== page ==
Eurosmart announced the 2017 figures for worldwide secure element shipments and the 2018 forecasts. The overall growth trend is confirmed in 2017 (+3.6%) while the 2018 forecasts exceed 10 billion units.
The recent launch of the world’s first EMV biometric dual interface payment card for both chip and contactless payments by the Bank of Cyprus illustrates how issuers around the world are preparing to seize the opportunities offered by biometric-enabled payment cards.
Data reported by SIMalliance shows that the collective SIM shipments of its members in 2017, which represented approximately 88% of the global SIM market, equalled 4.9 billion units. SIMalliance confirms that over the same period, the estimated total available global market for SIM cards has grown by 2.75%, with units rising from 5.45 billion to 5.6 billion.
Digital Security Industry To Pass The 10 Billion Mark In 2018 For Worldwide Shipments Of Secure Elements
Eurosmart announced its annual forecast of worldwide secure element shipments. Stefane Mouille, President of Eurosmart, stated: “The secure element market continues to increase in volume to reach exceptional figures worldwide, passing in 2018 the threshold of 10 billion shipments. We forecast a steady growth for 2017 (+3.3%) and the market will keep growing in 2018. These results confirm that our industry remains an area for business growth in Europe and worldwide”.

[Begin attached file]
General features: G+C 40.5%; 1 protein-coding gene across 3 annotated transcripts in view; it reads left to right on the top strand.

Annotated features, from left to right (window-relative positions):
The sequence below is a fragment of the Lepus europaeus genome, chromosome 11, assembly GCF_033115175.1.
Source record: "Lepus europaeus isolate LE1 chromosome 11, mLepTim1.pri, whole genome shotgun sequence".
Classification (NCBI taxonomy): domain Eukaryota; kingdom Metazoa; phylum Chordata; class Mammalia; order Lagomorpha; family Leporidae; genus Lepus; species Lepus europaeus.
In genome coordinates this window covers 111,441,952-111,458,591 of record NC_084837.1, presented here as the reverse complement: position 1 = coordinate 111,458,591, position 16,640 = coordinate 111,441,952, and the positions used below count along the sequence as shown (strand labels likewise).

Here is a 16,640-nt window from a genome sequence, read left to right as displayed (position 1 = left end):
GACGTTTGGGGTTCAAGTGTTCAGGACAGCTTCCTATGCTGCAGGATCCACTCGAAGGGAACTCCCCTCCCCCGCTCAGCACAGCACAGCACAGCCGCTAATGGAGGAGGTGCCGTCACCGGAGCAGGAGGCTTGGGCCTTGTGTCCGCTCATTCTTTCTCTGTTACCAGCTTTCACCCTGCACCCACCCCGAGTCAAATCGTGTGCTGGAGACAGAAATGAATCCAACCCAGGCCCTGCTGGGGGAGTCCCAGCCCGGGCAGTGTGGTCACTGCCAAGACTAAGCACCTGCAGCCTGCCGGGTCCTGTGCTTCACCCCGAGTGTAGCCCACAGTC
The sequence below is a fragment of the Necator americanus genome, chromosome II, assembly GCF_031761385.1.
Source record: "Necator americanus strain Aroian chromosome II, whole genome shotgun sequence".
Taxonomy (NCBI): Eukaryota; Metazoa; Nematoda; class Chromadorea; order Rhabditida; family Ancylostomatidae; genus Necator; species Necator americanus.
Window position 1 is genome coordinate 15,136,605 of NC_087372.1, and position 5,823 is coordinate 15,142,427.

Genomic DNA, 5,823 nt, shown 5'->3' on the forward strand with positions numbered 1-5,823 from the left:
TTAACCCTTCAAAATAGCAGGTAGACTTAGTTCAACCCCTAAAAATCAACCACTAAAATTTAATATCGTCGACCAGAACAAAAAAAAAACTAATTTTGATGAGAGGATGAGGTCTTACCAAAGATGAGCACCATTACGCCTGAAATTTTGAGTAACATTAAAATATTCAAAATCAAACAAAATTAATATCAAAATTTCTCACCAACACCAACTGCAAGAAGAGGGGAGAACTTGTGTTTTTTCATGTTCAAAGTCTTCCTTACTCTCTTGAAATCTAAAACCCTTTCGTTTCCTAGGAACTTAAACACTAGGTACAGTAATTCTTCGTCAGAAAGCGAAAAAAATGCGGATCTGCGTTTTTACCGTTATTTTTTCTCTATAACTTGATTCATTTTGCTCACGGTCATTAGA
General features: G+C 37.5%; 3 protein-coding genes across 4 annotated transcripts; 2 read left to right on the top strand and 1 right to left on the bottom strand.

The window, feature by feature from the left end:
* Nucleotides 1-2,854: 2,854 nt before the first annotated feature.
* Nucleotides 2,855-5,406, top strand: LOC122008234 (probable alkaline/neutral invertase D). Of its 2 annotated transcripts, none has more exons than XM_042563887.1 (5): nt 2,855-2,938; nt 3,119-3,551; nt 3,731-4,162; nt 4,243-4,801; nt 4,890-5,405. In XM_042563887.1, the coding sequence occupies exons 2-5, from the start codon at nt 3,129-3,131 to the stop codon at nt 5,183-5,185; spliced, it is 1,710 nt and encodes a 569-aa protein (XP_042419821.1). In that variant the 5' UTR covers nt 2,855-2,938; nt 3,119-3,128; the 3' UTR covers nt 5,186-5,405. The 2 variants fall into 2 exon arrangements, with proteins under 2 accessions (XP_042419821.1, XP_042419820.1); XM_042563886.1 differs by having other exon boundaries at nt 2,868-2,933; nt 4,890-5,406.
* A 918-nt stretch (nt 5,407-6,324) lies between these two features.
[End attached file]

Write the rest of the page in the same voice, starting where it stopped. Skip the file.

Gemalto revealed on 31st October 2017 that 90% of consumers lack confidence in the security of Internet of Things (IoT) devices. This comes as more than two-thirds of consumers and almost 80% of organizations support governments getting involved in setting IoT security.
"It's clear that both consumers and businesses have serious concerns around IoT security and little confidence that IoT service providers and device manufacturers will be able to protect IoT devices and more importantly the integrity of the data created, stored and transmitted by these devices," said Jason Hart, CTO, Data Protection at Gemalto. "With legislation like GDPR showing that governments are beginning to recognize the threats and long-lasting damage cyber-attacks can have on everyday lives, they now need to step up when it comes to IoT security. Until there is confidence in IoT amongst businesses and consumers, it won't see mainstream adoption."
The Draft Cyber Act Regulation is a matter of European industrial policy and economic growth as well as being of importance for European digital sovereignty and societal choices.
The level of resistance to potential attacks on European encryption solutions will be key to the technical transposition of articles 7 and 8 of the European Union Charter of Fundamental Rights, which ensure respect for private and family life and the protection of personal data. This puts the Cyber Act at the heart of the digital democracy.